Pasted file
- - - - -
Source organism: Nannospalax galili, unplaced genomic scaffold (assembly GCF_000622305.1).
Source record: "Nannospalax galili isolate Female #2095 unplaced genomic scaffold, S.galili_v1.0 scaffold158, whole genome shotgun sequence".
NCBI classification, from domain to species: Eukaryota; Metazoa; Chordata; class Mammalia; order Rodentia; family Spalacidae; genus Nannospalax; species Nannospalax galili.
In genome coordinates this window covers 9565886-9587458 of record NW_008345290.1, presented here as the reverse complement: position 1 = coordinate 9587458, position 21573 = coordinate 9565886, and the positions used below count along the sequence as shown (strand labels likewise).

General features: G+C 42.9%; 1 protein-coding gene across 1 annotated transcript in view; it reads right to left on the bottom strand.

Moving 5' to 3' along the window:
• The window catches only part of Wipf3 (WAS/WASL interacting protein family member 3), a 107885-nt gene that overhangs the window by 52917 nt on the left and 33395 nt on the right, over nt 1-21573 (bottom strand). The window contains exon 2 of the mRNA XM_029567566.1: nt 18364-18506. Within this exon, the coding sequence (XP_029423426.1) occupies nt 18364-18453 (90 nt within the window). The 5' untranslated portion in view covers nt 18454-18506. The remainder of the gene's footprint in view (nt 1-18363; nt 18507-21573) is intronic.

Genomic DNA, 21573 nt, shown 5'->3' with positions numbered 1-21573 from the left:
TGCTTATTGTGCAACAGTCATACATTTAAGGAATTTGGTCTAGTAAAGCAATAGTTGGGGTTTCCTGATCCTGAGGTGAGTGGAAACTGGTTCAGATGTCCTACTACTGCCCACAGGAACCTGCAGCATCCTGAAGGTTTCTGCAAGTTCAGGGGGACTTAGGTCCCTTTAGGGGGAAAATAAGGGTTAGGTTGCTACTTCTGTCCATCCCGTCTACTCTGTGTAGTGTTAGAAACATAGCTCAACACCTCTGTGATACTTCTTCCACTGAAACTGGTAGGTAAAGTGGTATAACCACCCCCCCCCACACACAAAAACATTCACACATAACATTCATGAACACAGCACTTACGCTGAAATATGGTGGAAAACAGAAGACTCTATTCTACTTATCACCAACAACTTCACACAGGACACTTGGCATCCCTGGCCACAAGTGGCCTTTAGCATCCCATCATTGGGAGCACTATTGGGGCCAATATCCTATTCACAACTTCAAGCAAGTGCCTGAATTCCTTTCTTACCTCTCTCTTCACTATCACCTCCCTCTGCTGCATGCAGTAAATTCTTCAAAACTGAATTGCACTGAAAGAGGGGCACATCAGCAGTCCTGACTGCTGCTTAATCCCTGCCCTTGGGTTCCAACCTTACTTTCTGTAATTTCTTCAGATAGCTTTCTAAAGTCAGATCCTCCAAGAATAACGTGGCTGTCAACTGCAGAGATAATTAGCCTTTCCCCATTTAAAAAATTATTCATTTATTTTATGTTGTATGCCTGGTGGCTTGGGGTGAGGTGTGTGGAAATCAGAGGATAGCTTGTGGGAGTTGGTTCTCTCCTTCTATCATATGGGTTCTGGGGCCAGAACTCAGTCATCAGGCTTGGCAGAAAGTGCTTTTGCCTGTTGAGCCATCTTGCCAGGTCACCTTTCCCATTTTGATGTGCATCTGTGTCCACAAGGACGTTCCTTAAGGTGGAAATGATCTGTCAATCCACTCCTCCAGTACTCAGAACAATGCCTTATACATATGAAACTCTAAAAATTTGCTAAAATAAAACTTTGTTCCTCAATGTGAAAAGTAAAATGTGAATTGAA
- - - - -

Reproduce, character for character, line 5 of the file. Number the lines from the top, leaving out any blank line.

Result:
General features: G+C 42.9%; 1 protein-coding gene across 1 annotated transcript in view; it reads right to left on the bottom strand.